286 F.2d at 344.
See also Palmer v. Hoffman, 318 U.S. 109, 63 S.Ct. 477, 87 L.Ed. 645 (1943); Bowman v. Kaufman, 2d Cir. 1967, 387 F.2d 582; Hawkins v. Gorea Motor Express, Incorporated, 2d Cir. 1966, 360 F.2d 933; McKee v. Jamestown Baking Company, 3 Cir. 1952, 198 F.2d 551.
As long as this type of investigation is not self-serving nor compiled for purposes of litigation only, it is thus admissible. Vaccaro v. Alcoa Steamship Company, 2d Cir. 1968, 405 F.2d 1133; Pekelis v. Transcontinental & Western Air, 2d Cir. 1951, 187 F.2d 122, cert. den. 341 U.S. 951, 71 S.Ct. 1020, 95 L.Ed. 1374 (1951).
The report involved in the instant case was prepared by an investigator for the EEOC, pursuant to its statutory mandate, and was not prepared in anticipation of litigation. The Commission is not a party to the litigation and can have no interest therein. The investigator had no personal involvement in the situation. There is no reason to suspect any lack of trustworthiness. All of the requirements for admissibility under Title 28, U.S.C.A., Section 1732 are, therefore, met. The district court erred when it chose to ignore the report for purposes of its factfinding function.2
The judgment of the district court is, therefore, vacated and the cause is remanded for the district court to reconsider its judgment after considering the contents of the EEOC investigation report in accordance with this opinion.
EQUAL EMPLOYMENT OPPORTUNITY COMMISSION WASHINGTON, D.C. 20506
Donald C. Smith Case No. NO7-2-256 Charging Party
Universal Services Incorporated Southeastern Division New Orleans, Louisiana Respondent
Date of alleged violation: February 20, 1967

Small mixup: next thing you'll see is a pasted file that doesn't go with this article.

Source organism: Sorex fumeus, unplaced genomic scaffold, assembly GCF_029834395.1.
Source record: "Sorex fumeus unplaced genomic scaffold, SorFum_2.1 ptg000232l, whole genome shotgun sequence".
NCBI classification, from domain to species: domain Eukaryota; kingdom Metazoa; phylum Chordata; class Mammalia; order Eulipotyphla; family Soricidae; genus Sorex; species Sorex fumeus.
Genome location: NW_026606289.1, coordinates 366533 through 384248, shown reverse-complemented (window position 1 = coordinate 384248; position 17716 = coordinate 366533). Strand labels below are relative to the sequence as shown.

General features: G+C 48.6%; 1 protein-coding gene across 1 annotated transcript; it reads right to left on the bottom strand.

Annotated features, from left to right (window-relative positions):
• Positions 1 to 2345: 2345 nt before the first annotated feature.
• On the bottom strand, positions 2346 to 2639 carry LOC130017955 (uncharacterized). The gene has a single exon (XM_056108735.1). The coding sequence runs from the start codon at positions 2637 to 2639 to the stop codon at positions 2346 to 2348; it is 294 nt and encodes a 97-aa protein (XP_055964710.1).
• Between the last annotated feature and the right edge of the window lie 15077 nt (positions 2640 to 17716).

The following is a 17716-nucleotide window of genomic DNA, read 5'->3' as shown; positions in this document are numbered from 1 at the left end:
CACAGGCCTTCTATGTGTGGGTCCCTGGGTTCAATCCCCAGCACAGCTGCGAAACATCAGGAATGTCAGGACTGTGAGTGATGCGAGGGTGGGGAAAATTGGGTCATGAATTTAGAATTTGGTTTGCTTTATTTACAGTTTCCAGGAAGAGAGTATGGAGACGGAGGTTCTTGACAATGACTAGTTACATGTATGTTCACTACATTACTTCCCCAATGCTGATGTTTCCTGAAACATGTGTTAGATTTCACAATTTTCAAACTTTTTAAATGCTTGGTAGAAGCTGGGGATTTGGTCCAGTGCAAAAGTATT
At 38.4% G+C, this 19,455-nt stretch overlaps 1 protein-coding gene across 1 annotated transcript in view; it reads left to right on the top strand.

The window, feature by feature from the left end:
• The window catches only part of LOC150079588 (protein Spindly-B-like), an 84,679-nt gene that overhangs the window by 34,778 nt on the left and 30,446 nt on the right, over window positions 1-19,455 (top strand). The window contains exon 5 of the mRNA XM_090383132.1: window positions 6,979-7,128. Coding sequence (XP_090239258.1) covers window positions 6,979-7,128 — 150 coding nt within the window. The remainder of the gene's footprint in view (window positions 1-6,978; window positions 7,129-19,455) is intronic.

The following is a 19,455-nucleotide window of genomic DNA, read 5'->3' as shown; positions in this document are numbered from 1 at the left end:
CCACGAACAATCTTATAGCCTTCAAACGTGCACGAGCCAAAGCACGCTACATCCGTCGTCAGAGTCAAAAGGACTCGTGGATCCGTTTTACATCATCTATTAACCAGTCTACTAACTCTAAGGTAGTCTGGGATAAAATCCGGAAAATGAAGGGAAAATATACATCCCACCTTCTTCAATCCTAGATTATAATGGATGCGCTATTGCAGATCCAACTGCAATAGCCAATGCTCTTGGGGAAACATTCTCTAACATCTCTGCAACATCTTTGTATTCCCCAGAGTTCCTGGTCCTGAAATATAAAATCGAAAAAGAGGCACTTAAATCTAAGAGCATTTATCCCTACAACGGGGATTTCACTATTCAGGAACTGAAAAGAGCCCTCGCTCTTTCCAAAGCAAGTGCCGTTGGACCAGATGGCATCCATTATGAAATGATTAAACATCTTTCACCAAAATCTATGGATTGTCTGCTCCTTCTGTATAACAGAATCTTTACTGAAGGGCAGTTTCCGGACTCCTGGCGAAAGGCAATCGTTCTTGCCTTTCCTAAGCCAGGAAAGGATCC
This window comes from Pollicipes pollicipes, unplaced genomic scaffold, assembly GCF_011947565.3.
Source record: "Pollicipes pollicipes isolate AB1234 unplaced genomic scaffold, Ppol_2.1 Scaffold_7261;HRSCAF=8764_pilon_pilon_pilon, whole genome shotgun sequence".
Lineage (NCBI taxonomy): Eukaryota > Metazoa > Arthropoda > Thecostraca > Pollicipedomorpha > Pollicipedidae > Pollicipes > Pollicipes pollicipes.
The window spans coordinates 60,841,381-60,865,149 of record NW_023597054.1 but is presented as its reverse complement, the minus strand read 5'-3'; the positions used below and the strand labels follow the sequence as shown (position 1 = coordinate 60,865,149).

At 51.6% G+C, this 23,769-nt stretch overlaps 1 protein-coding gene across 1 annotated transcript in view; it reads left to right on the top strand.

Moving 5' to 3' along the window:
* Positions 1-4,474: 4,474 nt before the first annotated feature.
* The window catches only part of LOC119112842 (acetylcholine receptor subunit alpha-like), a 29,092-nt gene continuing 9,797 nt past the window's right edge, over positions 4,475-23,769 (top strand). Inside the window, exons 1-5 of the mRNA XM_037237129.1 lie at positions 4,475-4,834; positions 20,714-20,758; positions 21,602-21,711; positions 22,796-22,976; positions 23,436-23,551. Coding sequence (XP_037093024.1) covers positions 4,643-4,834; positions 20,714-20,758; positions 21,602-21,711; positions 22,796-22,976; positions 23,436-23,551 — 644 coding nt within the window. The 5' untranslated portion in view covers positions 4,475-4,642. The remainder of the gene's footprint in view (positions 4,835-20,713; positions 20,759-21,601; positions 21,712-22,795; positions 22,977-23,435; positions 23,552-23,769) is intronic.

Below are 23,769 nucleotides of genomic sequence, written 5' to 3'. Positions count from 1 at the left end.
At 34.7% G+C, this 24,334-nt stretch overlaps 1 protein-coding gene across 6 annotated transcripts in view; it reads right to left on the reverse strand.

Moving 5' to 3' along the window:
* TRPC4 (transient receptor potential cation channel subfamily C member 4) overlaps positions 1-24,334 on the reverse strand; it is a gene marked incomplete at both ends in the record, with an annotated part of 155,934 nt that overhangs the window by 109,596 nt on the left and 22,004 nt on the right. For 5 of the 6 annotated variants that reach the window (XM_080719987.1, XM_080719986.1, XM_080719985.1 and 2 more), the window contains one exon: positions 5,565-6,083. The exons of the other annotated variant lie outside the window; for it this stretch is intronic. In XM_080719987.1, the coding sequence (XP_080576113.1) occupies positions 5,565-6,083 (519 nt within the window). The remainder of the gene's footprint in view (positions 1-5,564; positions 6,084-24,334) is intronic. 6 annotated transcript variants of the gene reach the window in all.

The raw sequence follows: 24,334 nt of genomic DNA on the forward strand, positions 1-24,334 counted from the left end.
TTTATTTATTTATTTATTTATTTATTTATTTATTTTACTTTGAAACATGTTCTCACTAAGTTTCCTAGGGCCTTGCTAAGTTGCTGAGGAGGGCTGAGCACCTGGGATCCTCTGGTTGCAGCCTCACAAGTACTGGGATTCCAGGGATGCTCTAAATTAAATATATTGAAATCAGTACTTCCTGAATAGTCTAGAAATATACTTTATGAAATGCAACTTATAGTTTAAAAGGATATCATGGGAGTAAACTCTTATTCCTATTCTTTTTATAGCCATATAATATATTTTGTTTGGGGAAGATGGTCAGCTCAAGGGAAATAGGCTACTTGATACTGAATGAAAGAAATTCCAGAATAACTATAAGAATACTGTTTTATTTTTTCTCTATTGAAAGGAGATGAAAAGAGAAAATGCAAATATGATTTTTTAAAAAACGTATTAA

Date of filing: February 28, 1967
Date of service of charge: June 26, 1967DECISION
SUMMARY OF CHARGES
The Charging Party alleges that Respondent engaged in an unlawful employment practice in violation of Title VII of the Civil Rights Act of 1964 in that Respondent terminated him from employment because of his religious affiliation (Pentecostal).
SUMMARY OF INVESTIGATION
The Respondent Company is engaged in the business of food service, catering, and housekeeping, primarily for off-shore and on-shore businesses. Respondent's Southeastern Division employs over 200 persons.
The Charging Party began working for the Respondent on July 1, 1966. During the first week of December, 1966, the Charging Party began working on an oil rig located near Venice, Louisiana.
Approximately one week after the Charging Party began working, some of the oil rig members began asking the Charging Party about his religion. The Charging Party is a member of the Pentecostal Church. The Charging Party's chief steward in charge of the oil rig overheard the men's conversation, and, as a result, took the Charging Party aside and asked that he refrain from discussing his religion. It should be noted that the chief steward is of a different religious persuasion.
It appears from the investigation that it is often customary for men on oil rigs to sing softly to themselves. The Charging Party states that he often sang words such as "hallelujah, glory, glory, hallelujah," and "Praise Jesus" to himself.
Approximately two weeks after the Charging Party's first encounter with the chief steward, again some of the Charging Party's fellow employees were questioning him concerning his religion and the words he sang. On this occasion, the chief steward in the presence of the other men warned the Charging Party to refrain from singing his religious songs and from discussing his religion.
The Charging Party states that this episode was one of several of a similar nature that he had with the chief steward over the next couple of months. Furthermore, he states that any time the chief steward came around him, he became extremely agitated and could not perform his work as capably as was possible. On February 20, 1967, the Charging Party states that he became so upset at the chief steward's treatment that he could no longer tolerate it, and he left the oil rig in order to speak to a superior supervisor in hopes of resolving the problem.